One possible reason for a behavioral change is that something in your home may have changed. You could have brought home a new child or a new pet. You might have moved into a new house. These are major upheavals, for both humans and their animals. A change in routine of this magnitude – or even a relatively minor change – can sometimes lead to alterations in behavior.8

old tired dog | Ultimate Pet NutritionIf you have an older dog, their behavior can gradually change due to cognition issues. They will sometimes show signs of separation anxiety, or they might act more aggressive than normal. Some dogs will howl or bark at night, wander around the home, or suddenly be fearful or overly attached to their pet parents. If you notice any of these signs, you should have your dog examined by your vet.9

But a dog can suddenly start acting differently no matter what their age. Here are some of the potential reasons why.

  • Your pet may have suffered some sort of injury or is in pain. It could be a minor issue, or something that could be serious, such as hip dysplasia or arthritis.
  • The dog may have a urinary tract infection or some other type of infection.
  • There could be something wrong with one of their internal organs due to hormone problems or a condition affecting the liver, kidneys, or heart.
  • Fleas and ticks can sometimes cause discomfort that gets so bad it affects your dog’s behavior.
  • Your pet might have eaten something toxic, or ingested human food that has led to an upset stomach.10

If your dog has any sort of sudden behavioral change, it’s time for a visit to your vet. If your vet rules out a medical problem, then you might want to consider professional dog training.

Look Over Your Pup’s Body: The Condition Of Your Dog’s Coat, Eyes, Ears, And Oral Health

hug your dog | Ultimate Pet NutritionThe next time you give your dog some love, take notice of different areas of their body. The eyes, nose, ears, and other areas can give you some clues regarding the overall health of your pet. Here’s how to do it.

  • Eyes – Take a close look into your pet’s eyes. The white areas should be bright, not bloodshot. The center of the eye should be clear, and the pupils should be the same size. Make sure there’s no gunk in the corner of their eyes and no curling of the eyelids.
  • Nose – Check to see if your dog’s nose is running, or if it seems too dry. Also, look for any sores. Talk to your vet if you have any reasons to be concerned.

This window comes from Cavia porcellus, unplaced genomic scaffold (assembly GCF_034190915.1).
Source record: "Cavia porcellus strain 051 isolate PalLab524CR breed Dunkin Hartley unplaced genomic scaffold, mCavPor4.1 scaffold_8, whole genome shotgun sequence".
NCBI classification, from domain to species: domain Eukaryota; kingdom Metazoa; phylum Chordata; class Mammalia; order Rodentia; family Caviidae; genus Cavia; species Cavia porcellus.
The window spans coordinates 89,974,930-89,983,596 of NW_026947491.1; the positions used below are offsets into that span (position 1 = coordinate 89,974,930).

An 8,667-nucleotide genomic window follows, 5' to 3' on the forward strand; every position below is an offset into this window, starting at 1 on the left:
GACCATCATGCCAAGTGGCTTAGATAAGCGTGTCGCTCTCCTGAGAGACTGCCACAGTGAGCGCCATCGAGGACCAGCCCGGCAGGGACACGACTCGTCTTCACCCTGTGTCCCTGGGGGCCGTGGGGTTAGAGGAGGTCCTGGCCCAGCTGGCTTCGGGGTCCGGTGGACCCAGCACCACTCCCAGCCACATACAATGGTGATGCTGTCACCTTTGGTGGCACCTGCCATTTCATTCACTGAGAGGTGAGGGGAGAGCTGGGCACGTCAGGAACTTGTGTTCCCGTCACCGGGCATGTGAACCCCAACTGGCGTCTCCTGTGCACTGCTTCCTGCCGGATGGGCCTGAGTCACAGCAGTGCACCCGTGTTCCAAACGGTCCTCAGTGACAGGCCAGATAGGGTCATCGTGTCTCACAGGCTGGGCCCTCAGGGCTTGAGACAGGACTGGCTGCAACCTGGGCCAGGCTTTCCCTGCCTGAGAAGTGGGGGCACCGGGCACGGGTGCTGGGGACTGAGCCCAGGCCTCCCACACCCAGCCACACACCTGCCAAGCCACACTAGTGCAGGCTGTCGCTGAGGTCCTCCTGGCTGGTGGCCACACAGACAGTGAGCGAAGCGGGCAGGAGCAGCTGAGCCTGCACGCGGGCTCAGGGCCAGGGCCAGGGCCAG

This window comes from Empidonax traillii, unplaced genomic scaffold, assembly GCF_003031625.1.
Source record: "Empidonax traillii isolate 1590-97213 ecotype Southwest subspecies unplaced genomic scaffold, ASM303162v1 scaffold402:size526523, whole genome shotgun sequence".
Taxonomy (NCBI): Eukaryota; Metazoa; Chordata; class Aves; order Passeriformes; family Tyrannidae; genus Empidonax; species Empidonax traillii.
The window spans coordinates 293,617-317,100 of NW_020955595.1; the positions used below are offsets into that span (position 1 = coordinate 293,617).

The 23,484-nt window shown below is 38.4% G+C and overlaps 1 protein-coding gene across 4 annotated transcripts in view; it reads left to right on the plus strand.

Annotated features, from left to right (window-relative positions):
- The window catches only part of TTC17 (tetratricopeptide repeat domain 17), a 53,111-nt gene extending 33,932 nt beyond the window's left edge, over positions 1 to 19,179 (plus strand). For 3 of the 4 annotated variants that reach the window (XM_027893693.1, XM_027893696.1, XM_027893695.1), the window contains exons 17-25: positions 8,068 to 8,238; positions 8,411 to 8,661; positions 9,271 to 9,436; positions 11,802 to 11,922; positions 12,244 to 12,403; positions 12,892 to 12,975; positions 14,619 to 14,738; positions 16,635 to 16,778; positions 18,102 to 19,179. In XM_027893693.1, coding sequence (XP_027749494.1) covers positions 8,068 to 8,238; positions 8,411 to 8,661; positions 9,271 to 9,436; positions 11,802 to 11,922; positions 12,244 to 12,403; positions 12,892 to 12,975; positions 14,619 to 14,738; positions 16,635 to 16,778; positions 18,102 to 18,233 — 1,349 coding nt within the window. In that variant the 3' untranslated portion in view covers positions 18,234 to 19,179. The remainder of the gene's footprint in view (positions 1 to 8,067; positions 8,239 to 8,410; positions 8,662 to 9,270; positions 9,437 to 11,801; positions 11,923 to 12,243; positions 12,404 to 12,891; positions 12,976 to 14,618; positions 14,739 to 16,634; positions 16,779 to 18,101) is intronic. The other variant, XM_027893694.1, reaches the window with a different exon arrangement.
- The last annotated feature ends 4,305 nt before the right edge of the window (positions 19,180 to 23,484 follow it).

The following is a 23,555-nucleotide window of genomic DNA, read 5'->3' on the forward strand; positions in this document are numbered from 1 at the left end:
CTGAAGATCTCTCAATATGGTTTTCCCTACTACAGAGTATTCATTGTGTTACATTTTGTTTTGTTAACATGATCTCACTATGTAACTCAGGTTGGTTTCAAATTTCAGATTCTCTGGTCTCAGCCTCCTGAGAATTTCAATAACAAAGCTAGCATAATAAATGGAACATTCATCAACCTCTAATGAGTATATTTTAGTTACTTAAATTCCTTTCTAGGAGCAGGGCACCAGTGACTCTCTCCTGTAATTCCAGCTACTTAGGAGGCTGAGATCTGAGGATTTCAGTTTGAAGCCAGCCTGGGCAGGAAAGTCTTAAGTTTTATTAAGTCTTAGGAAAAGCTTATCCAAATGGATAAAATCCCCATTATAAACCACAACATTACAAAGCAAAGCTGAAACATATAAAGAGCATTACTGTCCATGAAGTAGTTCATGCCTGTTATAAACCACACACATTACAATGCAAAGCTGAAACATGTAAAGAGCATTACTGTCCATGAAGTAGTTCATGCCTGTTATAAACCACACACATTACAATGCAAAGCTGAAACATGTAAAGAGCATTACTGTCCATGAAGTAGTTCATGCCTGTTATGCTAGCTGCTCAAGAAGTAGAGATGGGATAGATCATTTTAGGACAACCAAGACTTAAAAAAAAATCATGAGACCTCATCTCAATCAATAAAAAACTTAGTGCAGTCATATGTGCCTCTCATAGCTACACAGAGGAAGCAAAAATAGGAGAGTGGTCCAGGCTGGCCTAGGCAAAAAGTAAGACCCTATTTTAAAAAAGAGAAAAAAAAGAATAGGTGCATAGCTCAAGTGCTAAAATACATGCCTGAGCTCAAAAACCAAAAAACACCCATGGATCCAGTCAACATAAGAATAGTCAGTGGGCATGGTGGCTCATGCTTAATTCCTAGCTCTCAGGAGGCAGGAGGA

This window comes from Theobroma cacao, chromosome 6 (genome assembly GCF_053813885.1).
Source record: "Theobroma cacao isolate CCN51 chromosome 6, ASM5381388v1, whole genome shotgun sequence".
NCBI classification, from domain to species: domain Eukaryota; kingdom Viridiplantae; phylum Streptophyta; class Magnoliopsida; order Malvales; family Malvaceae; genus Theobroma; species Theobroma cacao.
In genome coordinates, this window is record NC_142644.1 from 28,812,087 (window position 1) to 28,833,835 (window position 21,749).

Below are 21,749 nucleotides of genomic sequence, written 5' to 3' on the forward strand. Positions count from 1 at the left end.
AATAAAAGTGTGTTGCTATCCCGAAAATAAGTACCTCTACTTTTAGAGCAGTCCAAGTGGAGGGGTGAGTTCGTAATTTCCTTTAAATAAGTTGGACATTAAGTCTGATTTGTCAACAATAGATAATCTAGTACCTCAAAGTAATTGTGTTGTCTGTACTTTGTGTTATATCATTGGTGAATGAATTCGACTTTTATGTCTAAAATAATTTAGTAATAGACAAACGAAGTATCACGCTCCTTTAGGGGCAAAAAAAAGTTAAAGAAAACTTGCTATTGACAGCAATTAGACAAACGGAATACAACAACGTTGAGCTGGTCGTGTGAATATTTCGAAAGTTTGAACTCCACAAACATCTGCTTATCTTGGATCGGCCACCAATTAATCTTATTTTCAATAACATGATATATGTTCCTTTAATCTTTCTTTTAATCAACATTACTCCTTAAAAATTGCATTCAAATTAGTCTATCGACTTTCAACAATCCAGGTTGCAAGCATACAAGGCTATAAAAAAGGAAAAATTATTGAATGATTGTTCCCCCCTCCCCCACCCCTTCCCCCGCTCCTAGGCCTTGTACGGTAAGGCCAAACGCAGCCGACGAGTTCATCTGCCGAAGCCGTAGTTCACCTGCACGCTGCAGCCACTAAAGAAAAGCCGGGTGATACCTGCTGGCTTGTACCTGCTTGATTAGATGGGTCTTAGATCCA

• The ears, mouth, and bodyLook at your dog’s ear flaps to see if there’s any redness or signs of drainage. If the ears have an odd smell, that could be a sign of an infection. Check the mouth as well. The teeth should be white and the gums should be pink and smooth. Give your pet a big hug while checking for any odd bumps or signs of lesions.11

This impromptu check-up obviously won’t take the place of a thorough veterinary examination, which should be done every few months. But it might help you spot the signs of an issue that needs to be addressed. That’s the best way to keep your dog happy and healthy for many years to come.

Learn More:

Why Do Dogs Pace And What Can You Do To Help Your Anxious Dog?

Is Your Dog Sniffing Ground Too Much? Here’s Why

Strange Dog Behavior: Weird Pup Habits And What They Mean


Sources:
1. https://www.petmd.com/dog/slideshows/20-signs-your-dog-happy?view_all=1
2. https://www.petmd.com/dog/slideshows/20-signs-your-dog-happy?view_all=1
3. https://www.aspcapro.org/resource/7-tips-canine-body-language
4. https://www.aspcapro.org/resource/7-tips-canine-body-language
5. https://www.rd.com/advice/pets/telltale-signs-your-dog-is-happy/
6. http://www.vetstreet.com/our-pet-experts/7-warning-signs-your-dog-might-be-sick
7. http://www.vetstreet.com/our-pet-experts/7-warning-signs-your-dog-might-be-sick
8. https://www.cuteness.com/article/sudden-changes-dog-behavior
9. https://www.cuteness.com/article/sudden-changes-dog-behavior
10. https://www.banfield.com/pet-healthcare/additional-resources/article-library/behavior/dog-cat-behavior
11. https://vcahospitals.com/know-your-pet/giving-your-dog-a-thorough-home-check-up